The equation that couldn't be solved: how mathematical genius discovered the language of symmetry
Description
What do Bach's compositions, Rubik's Cube, the way we choose our mates, and the physics of subatomic particles have in common? All are governed by the laws of symmetry, which elegantly unify scientific and artistic principles. Yet the mathematical language of symmetryknown as group theorydid not emerge from the study of symmetry at all, but from an equation that couldn't be solved. For thousands of years mathematicians solved progressively more difficult algebraic equations, until they encountered the quintic equation, which resisted solution for three centuries. Working independently, two great prodigies ultimately proved that the quintic cannot be solved by a simple formula. These geniuses, a Norwegian named Niels Henrik Abel and a romantic Frenchman named Évariste Galois, both died tragically young. Their incredible labor, however, produced the origins of group theory. The first extensive, popular account of the mathematics of symmetry and order, The Equation That Couldn't Be Solved is told not through abstract formulas but in a beautifully written and dramatic account of the lives and work of some of the greatest and most intriguing mathematicians in history.
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ISBN:
9780743258203
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Grouping Information
Grouped Work ID  86d82ca6e29b9de5bca01151e18a6348 

Grouping Title  equation that couldn t be solved how mathematical genius discovered the language of symmetry 
Grouping Author  livio mario 
Grouping Category  book 
Last Grouping Update  20181003 04:49:02AM 
Last Indexed  20190222 04:51:37AM 
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accelerated_reader_interest_level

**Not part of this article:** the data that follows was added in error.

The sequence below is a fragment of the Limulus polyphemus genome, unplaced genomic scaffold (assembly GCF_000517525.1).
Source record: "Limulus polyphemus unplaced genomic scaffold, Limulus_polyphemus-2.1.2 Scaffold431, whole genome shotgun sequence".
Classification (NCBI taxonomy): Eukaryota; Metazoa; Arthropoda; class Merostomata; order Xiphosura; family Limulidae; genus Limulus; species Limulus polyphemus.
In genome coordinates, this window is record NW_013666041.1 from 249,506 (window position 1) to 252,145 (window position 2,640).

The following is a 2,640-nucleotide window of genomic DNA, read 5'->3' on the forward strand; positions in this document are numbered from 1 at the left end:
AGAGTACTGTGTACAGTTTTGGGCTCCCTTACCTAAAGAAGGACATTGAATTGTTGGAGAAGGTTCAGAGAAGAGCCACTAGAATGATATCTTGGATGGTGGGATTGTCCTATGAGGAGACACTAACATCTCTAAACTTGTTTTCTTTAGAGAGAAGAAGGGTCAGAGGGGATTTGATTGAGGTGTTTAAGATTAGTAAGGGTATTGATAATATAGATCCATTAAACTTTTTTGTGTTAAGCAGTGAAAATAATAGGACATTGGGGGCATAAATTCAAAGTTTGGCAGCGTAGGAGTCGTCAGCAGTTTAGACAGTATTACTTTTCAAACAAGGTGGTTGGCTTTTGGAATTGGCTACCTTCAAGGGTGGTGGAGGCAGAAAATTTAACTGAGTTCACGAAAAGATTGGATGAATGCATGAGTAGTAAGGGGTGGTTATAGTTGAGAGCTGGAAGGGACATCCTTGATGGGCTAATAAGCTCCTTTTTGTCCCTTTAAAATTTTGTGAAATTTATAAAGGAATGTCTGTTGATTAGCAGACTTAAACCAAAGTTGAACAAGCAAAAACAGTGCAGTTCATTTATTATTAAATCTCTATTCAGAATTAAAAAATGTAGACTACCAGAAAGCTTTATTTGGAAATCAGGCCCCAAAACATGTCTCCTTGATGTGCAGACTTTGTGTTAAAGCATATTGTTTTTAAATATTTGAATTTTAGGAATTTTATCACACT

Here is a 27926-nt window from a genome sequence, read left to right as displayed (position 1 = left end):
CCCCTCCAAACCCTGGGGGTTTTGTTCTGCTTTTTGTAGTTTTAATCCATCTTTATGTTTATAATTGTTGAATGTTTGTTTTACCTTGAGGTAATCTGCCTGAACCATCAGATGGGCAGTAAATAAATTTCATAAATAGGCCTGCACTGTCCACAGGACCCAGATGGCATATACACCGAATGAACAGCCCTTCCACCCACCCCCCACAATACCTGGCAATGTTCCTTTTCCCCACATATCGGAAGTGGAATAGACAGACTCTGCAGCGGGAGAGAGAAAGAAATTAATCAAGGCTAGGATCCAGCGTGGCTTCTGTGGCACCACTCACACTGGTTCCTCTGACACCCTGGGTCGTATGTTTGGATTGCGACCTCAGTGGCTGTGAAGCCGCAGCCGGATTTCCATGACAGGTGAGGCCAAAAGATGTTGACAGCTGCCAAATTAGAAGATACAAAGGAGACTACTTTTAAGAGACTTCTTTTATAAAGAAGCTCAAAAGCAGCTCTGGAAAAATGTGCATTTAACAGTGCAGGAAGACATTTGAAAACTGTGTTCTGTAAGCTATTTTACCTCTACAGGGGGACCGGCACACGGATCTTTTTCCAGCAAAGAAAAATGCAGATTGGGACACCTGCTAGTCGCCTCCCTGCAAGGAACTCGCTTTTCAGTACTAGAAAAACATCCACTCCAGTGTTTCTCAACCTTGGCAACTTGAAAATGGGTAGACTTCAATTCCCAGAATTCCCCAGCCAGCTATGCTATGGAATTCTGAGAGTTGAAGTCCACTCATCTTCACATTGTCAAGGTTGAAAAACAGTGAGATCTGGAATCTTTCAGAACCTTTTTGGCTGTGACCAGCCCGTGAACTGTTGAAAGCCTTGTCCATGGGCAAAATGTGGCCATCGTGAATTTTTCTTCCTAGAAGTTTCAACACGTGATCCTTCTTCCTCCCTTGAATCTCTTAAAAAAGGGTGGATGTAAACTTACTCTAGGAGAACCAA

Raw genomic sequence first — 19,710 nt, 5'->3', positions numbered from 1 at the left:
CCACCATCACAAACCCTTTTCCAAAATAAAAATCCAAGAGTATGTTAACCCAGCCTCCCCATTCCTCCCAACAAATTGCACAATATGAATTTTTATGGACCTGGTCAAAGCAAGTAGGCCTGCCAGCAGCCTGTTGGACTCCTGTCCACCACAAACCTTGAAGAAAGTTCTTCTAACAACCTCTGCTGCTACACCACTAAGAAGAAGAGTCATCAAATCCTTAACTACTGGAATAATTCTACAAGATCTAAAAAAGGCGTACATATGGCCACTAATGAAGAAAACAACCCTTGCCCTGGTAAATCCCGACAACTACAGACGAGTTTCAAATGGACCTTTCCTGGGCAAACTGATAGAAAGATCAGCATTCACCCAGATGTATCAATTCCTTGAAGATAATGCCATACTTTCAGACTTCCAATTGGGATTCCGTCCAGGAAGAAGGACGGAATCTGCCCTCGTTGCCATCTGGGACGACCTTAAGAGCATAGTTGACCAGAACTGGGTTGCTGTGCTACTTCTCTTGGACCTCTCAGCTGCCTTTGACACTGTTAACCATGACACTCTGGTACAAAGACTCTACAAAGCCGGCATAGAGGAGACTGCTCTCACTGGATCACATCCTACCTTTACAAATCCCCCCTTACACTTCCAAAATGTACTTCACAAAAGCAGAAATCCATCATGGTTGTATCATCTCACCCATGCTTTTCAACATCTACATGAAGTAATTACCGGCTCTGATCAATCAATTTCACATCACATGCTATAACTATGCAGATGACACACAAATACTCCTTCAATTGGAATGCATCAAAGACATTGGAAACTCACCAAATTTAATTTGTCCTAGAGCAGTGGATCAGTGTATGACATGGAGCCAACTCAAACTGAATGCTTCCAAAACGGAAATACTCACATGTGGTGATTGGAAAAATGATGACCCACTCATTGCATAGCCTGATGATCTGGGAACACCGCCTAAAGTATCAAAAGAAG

accelerated_reader_point_value  0  
accelerated_reader_reading_level  0  
author  Livio, Mario, 1945  
author_display  Livio, Mario  
available_at_arlington  Aurora Hills  
collection_arlington  Adult Nonfiction  
detailed_location_arlington  Aurora Hills Adult Nonfiction  
display_description  What do the music of J.S. Bach, the basic forces of nature, Rubik's Cube, and the selection of mates have in common? They are all characterized by certain symmetries. Symmetry is the concept that bridges the gap between science and art, between the world of theoretical physics and the everyday world we see around us. Yet the "language" of symmetry, group theory in mathematics, emerged from a most unlikely source: an equation that couldn't be solved.  
format_arlington  Book  
format_category_arlington  Books  
id  86d82ca6e29b9de5bca01151e18a6348  
isbn  9780743258203  
item_details  ils:.b13285063.i16655643Aurora Hills Adult Nonfiction512.2 LIVIO1falsefalseOn ShelfMar 05, 2018aan  
itype_arlington  Hardback  
last_indexed  20190222T09:51:37.853Z  
lexile_score  1  
literary_form  Non Fiction  
literary_form_full  Non Fiction  
local_callnumber_arlington  512.2 LIVIO  
owning_library_arlington  Arlington Public Library, Aurora Hills, Central, Cherrydale, Columbia Pike, Connection Crystal City, Detention Center, Glencarlyn, Local History, Plaza, Shirlington, Westover  
owning_location_arlington  Aurora Hills  
primary_isbn  9780743258203  
publishDate  2005  
record_details  ils:.b13285063BookBooksEnglishSimon & Schuster,2005.x, 353 pages :^bill. ;^c ; 24.  
recordtype  grouped_work  
scoping_details_arlington


subject_facet  Diophantine analysis  History, Galois theory  History, Group theory  History, Symmetric functions  History, Symmetry (Mathematics)  History  
title_display  The equation that couldn't be solved : how mathematical genius discovered the language of symmetry  
title_full  The equation that couldn't be solved : how mathematical genius discovered the language of symmetry / Mario Livio  
title_short  The equation that couldn't be solved :  
title_sub  how mathematical genius discovered the language of symmetry